Lot 4
  • 4

Battista di Biagio Sanguigni, formerly known as the Master of 1419

200,000 - 300,000 USD
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  • Battista di Biagio Sanguigni, formerly known as the Master of 1419
  • The left wing of the Santa Maria a Latera Altarpiece: Saints Julian and James the Greaterin the trefoil above, the Archangel Gabriel
  • tempera on panel, gold ground, triangular top, in an engaged frame
  • 77 x 26 3/4 inches


Commissioned in 1414 by Antonio di Domenico Giugni via a bequest in his will for the church of Santa Maria a Latera in the Mugello, though not completed until 1419;
Transferred after 1516 to the church of San Jacopo alla Cavallina, near Barberino, Mugello;
Chalandon collection, La Grange Blanche, Parcieux, near Trévoux;
Private collection, London.


New York, The Metropolitan Museum of Art, Fra Angelico, 26 October 2005 - 29 January 2006, cat. no. 40B.


G.M. Brocchi, Descrizione della provincia del Mugello..., Florence 1748, p. 179;
E. Repetti, Dizionario geografico fisico storico della Toscana, I, Florence 1833, p. 624;
P. Pouncey, in the Letters section of The Burlington Magazine, XCVI, 1954, p. 291, reproduced fig. 30;
W. Cohn, "Notizie storiche intorno ad alcune tavole fiorentine del '300 e' 400," in Rivista d'arte, series 3, VI, 1956, p. 49, footnote 30;
H.S. Francis, "Master of 1419", in The Bulletin of the Cleveland Museum, XLIII, no. 10, December 1956, p. 212 and footnote 3;
B. Berenson, Italian Pictures of the Renaissance: Florentine School, London 1963, vol. I, p. 217, reproduced plate 550 (with a reconstruction of the altarpiece);
A. Parronchi, Studi su la dolce prospettiva, Milan 1964, p. 133, footnote;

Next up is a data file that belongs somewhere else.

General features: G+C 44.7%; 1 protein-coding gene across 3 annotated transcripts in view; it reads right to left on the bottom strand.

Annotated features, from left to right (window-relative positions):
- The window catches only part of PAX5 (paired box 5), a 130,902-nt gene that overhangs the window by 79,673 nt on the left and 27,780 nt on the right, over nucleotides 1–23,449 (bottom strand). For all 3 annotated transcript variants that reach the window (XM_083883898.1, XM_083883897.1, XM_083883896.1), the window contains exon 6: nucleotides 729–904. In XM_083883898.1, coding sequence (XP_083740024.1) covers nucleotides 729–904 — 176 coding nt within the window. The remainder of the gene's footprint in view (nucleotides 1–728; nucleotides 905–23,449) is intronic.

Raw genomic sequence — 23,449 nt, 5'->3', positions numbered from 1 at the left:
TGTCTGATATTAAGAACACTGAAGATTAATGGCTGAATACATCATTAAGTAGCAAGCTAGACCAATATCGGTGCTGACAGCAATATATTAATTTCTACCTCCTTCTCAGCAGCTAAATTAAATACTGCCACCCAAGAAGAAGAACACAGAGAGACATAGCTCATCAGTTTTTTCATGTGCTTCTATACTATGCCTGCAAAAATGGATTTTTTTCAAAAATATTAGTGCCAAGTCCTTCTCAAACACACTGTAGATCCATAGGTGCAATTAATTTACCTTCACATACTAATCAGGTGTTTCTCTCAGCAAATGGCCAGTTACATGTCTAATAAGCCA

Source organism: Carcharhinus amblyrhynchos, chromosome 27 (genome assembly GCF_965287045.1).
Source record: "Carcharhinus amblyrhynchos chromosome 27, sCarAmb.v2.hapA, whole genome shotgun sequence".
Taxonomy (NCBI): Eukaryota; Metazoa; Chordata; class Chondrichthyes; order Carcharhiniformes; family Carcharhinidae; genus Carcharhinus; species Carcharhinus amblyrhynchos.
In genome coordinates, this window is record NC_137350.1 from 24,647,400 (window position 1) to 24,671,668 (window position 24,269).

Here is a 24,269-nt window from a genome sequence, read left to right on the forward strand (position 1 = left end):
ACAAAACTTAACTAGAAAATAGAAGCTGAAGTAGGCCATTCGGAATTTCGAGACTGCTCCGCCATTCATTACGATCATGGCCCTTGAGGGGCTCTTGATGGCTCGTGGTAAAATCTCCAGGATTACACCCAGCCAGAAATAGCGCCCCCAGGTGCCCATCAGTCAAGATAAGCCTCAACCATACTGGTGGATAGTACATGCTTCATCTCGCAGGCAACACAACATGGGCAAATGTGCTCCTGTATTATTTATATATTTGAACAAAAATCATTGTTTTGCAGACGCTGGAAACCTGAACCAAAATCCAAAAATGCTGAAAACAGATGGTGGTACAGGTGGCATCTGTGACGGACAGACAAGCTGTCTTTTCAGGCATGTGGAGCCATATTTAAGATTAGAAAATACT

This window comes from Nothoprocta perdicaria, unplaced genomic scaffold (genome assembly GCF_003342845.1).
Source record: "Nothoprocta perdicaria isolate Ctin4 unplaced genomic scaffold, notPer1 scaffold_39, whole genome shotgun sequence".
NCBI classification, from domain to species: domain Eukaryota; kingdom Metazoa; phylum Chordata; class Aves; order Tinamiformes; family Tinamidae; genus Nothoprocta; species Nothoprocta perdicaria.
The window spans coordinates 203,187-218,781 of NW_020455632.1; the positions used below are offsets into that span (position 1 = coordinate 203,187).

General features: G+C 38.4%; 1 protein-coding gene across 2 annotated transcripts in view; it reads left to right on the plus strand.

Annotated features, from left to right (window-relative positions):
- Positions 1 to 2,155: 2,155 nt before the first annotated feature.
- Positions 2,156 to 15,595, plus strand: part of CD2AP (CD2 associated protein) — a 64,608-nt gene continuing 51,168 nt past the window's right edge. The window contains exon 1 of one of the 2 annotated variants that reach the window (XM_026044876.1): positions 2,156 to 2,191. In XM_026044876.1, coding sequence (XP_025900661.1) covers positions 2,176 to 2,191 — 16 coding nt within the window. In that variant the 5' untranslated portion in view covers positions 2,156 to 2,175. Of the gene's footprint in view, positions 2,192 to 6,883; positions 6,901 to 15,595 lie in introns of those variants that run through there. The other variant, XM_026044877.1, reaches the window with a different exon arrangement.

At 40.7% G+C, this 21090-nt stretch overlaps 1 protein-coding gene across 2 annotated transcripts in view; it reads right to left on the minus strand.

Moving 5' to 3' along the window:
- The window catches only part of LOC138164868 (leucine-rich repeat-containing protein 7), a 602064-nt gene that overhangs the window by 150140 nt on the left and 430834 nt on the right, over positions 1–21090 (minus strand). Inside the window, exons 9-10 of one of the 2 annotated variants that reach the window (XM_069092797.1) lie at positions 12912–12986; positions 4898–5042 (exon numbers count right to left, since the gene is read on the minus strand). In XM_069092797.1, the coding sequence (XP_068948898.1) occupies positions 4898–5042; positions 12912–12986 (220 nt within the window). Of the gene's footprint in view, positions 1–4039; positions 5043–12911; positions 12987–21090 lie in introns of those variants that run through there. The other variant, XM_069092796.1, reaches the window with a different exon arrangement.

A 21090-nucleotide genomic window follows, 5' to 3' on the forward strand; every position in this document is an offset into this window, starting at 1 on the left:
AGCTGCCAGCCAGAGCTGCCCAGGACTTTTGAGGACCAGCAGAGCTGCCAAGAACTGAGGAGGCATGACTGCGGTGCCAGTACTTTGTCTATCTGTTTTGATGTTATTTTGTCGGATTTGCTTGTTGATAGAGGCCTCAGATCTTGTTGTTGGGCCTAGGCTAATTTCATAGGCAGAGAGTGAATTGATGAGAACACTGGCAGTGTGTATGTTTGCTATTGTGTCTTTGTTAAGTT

G. Vitalini Sacconi, Pittura marchigiana: la scuola camerinese, Trieste 1968, p. 231, footnote 190;
M. Boskovits, "Mariotto di Cristofano : un contributo all'ambiente culturale di Masaccio giovane", in Arte illustrata, II, no. 13/14, January - February 1969, pp. 7 and 13, footnote 15;
E.P. Pillsbury, Florentine Art in Cleveland Collections, Florence and the Arts, Five Centuries of Patronage, Cleveland 1971, unpaginated, cited under cat. no. 3 (with incorrect provenance), and footnote 3;
N.C. Wixom, in The Cleveland Museum of Art, Catalogue of Paintings: Part One: European Paintings Before 1500, Cleveland 1974, p. 90, under cat. no. 33, reproduced p. 91, fig. 33b (reconstruction of altarpiece);
S. Skerl del Conte, "Una tesi di laurea su 'Maestro del 1419' e Paolo Uccello," in Arte Cristiana, LXXI, no. 695, March - April 1983, pp. 176 and 182, footnote 20;
H.W. van Os, "Discoveries and Rediscoveries in Early Italian Painting", in Arte Cristiana, LXXI, no. 695, March - April 1983, pp. 74 and 79, footnote 20;
J. van Waadenoijen, Starnina e il gotico internazionale a Firenze, Florence 1983, p. 51 and footnotes 11 and 83;
M. Eisenberg, Lorenzo Monaco, Princeton 1989, p. 145;
G. Freuler, "Manifestatori delle cose miracolose", Arte italiana del '300 e '400 da collezioni in Svizzera e nei Liechtenstein, exhibition catalogue, Lugano 1991, p. 230, under cat. no. 90;
H. Brigstocke, Italian and Spanish Paintings in the National Gallery of Scotland, Edinburgh 1993, pp. 100 and 101, footnote 3;
A. Chong, European & American Paintings in The Cleveland Museum of Art: A Summary Catalogue, Cleveland 1993, p. 143;
P. Joannides, Masaccio and Masolino: A Complete Catalogue, London 1993, pp. 16, 22, 56, 353 and 426, under cat. no. 26, reproduced p. 17, plate 4 (with reconstruction of altarpiece);
C.B. Strehlke, "Fra Angelico Studies", in Painting and Illumination in Early Renaissance Florence, 1300-1450, exhibition catalogue, New York , Metropolitan Museum of Art, 17 November 1994 - 26 February 1995, p. 38, footnote 21;
F. Borsi and S. Borsi, Masaccio (trans. from the Italian by O. Ménégaux et al.), Paris 1998, pp. 52 and 199, footnote 24;
C.B Strehlke, Angelico, Milan 1998, p. 68, footnote 6;
M. Boskovits, "Ancora sul Maestro del 1419", in Arte Cristiana, XC, no. 812, September - October 2002, pp. 337-338;
L. Kanter, "Zanobi Strozzi miniatore and Battista di Biagio Sanguigni" , in Arte Cristiana, XC, no. 812, September - October 2002, pp. 327 and 329;
E.W. Rowlands, Masaccio: Saint Andrew and The Pisa Altarpiece, Los Angeles 2003, p. 15, reproduced p. 16, fig. 14 (reconstruction of altarpiece);
C.B. Strehlke, "The Princeton Penitent Saint Jerome, The Gaddi Family, and Early Fra Angelico", in The Record: Princeton University Art Museum, LXII, 2003, pp. 16-17;